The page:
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History Has Its Eyes on You

History Has Its Eyes on You

The likelihood of a rap musical about often-ignored founding father Alexander Hamilton may seem ridiculous on its face, but subject matter alone can never make a play. Creator and star Lin-Manuel Miranda has found in this subject matter something in the guts of everyone: the struggle to rise above one’s station, to do something with the time that’s been given to us, and to leave a legacy behind. This story is not about the dusty ol’ white guy on the ten dollar bill, it’s about the “bastard, orphan, son of a whore and a Scotsman, dropped in the middle of a forgotten spot in the Caribbean,” who emigrated to the nascent United States and helped build the country by the power of the written word, before becoming embroiled in the country’s first sex scandal and dying in a duel at the hand of his friend. Suddenly the hip-hop/rap musical conceit makes total sense.

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Working closely with Miranda’s visionary ideas, director Thomas Kail has made the past indisputably alive and relevant, both to the people of today and the political environment in which we live. Instead of going for strict realism, Hamilton’s creative team uses deliberate anachronism as a tool to bring the audience into closer identification with each character. While the scenic design and costumes firmly establish that the action takes place in the past, by the time a black Aaron Burr starts spitting infectious rhymes and an Asian Elizabeth Schuyler falls, Beyoncé-style, for a Latino Alexander Hamilton, every theatergoer is already eating up the concept greedily. Andy Blankenbueler’s vibrant and explosive hip-hop choreography infuses the extraordinarily diverse, Greek-chorus ensemble with all the energy and urgency that must have been necessary for overthrowing one government and creating another. The best directors not only know what to do with their actors, but how to encourage collaboration and cohesion among the entire creative team. It’s a beautiful thing to see the choreography, for example, come together so seamlessly with the lighting and orchestrations to become something more than any of them could achieve alone.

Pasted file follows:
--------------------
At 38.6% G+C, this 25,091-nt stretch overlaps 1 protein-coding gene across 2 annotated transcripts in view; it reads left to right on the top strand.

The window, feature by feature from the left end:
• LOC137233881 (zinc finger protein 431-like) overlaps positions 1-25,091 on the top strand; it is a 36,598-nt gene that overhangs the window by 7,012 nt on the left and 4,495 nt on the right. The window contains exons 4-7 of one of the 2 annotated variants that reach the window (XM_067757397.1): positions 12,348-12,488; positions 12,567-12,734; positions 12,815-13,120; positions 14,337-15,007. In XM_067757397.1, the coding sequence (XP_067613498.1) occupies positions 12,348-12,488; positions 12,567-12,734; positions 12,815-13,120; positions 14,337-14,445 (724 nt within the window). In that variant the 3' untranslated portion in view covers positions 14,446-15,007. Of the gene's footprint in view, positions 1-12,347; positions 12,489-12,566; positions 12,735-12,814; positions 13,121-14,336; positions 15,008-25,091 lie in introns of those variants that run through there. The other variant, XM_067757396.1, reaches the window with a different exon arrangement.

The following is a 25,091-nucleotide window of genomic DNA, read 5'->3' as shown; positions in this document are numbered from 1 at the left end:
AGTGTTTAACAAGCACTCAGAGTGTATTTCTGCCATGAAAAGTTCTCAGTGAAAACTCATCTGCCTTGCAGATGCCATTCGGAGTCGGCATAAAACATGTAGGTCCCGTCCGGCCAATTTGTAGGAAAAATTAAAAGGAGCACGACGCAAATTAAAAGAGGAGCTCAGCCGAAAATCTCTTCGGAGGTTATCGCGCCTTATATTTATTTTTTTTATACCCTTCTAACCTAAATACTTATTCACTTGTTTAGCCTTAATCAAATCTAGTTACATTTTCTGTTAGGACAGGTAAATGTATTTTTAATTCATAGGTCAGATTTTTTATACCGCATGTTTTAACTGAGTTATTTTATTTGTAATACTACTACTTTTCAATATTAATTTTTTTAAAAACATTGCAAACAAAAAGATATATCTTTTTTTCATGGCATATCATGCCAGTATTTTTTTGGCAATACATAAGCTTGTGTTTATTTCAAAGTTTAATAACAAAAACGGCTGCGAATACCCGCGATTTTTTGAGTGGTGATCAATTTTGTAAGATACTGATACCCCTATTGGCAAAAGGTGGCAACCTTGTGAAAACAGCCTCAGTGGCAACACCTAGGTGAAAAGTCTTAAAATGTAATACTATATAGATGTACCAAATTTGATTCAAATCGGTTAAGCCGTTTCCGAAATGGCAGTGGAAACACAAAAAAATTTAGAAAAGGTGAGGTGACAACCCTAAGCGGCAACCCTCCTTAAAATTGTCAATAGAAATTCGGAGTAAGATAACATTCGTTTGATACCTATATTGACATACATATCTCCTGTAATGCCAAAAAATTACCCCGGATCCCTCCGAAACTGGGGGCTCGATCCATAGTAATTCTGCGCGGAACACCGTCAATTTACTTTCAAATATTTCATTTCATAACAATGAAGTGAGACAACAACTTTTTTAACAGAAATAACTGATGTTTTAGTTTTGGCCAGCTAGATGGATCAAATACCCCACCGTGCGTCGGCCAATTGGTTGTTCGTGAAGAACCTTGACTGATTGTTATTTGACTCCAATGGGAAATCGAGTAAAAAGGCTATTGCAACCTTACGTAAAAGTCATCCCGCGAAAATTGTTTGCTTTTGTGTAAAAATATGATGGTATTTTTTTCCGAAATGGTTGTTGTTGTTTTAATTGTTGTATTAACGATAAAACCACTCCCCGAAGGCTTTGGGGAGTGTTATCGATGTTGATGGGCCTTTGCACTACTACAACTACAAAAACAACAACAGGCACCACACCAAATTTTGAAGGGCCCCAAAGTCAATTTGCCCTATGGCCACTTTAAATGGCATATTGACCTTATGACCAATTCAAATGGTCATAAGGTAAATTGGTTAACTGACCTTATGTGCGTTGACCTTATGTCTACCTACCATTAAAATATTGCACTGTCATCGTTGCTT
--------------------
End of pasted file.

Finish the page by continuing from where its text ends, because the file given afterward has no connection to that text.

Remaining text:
Effectively, Miranda has written the next great American musical by pushing the boundaries of the art form. But you can only write a great musical if you’ve loved the great ones all your life. Miranda, a fervent and unabashed lover of all of musical theatre since he first saw Les Miserables, takes the now-stale idea of a sung-through rock opera and replaces rock with hip-hop. This naturally replaces operatic recitative with rap, whose heavy reliance on internal rhymes and assonance becomes the perfect vehicle for Miranda to go toe-to-toe with the cleverness of the Golden Age lyricists. Cole Porter may have been a lyrical cheat, but we always let it slide because the cleverness of his lines brings us so much joy. Similarly with Miranda’s ubiquitous slant rhymes: he packs each line so tightly, we can’t help cheering him on in the theatre as he sets our heads spinning. He adds to this lyrical prowess an understanding of musical motifs rivaling that of musical theatre great Stephen Sondheim. Act I finale “Non-Stop” brings all the motifs together into a frenetic celebration of Hamilton’s accomplishments, warning that, as in that other famous Scottish tragedy, his vaulting ambition might just o’erleap itself in Act II.